However (and this is the important however), by its very philosophy, a skeptic must always appraise an argument on its individual merit above the loyalty he/she holds to the proponent of the argument.

Over the last week, a difference of opinion arose over an incident recalled by Rebecca Watson. The most high-profile opponent to her position was Richard Dawkins, who was chose to dismiss her views with (in my opinion) an overly sardonic rhetoric. Watson and Dawkins are both prominent figures in the skeptical community and both have their masses of fans and ... anti-fans (what is the opposite of fan?) and this provided the ideal condition for an all out bitch-fight.

Dawkins fans were getting angry at Watson and her followers; Watson fans were getting angry at Dawkins and his followers. People were crying that skepticism was splitting down the middle and things would never be the same and most people seemed to stop listening to the actual arguments involved.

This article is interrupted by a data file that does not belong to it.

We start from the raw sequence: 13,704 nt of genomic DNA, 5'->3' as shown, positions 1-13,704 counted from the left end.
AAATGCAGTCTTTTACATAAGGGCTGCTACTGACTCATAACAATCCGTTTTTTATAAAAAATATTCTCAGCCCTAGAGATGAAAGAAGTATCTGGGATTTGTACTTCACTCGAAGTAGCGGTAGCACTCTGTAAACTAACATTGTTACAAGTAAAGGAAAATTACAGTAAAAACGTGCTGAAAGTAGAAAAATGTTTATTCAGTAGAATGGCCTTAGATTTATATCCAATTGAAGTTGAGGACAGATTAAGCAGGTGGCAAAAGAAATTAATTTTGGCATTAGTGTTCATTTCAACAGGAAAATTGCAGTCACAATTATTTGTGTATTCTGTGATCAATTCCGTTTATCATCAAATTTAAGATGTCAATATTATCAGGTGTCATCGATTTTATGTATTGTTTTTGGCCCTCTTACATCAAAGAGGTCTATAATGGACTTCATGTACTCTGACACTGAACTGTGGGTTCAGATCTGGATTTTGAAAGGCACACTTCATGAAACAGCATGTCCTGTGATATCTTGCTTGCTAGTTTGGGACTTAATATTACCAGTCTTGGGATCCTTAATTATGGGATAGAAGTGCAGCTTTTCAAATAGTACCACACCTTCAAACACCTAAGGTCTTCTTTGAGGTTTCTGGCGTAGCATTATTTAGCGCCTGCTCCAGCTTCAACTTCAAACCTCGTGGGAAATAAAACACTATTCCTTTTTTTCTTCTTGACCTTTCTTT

I'm a big admirer and supporter of Richard Dawkins. I think he has done wonderful things for science communication, pushing forward skepticism, secularism and awareness about religion. I love hearing him talk and I love reading his books and I almost always agree with him. But not this time. I think he was in the wrong; I think he had misjudged the situation and he argued in the wrong way. It was disappointing, but it should be a timely reminder that no one is right all of the time.

No one is right all of the time.

You should remember that. No matter how much you admire someone for their ideals, their arguments, their intelligence, their charm, their benevolence - they can still be wrong. As a skeptic, one should always be aware of this. PZ Myers has a legion of followers and admirers and I'm absolutely certain that he would much, much prefer that people considered his arguments - really, really considered them - than just mindlessly absorb them into their subconscious and rally around him like a bunch of pharyngulate zombies.

In the real world, people are not just homogenous lumps of rightness or wrongness. They are nuances and complex and can be absolutely bang-on right about one thing and completely wrong about another. Ally or enemy, friend and family, criminal or crusader: everyone's position must be appraised and criticised on its own merits, and not on the strength of their character.

June 25, 2011

Paul Dacre is a Cunt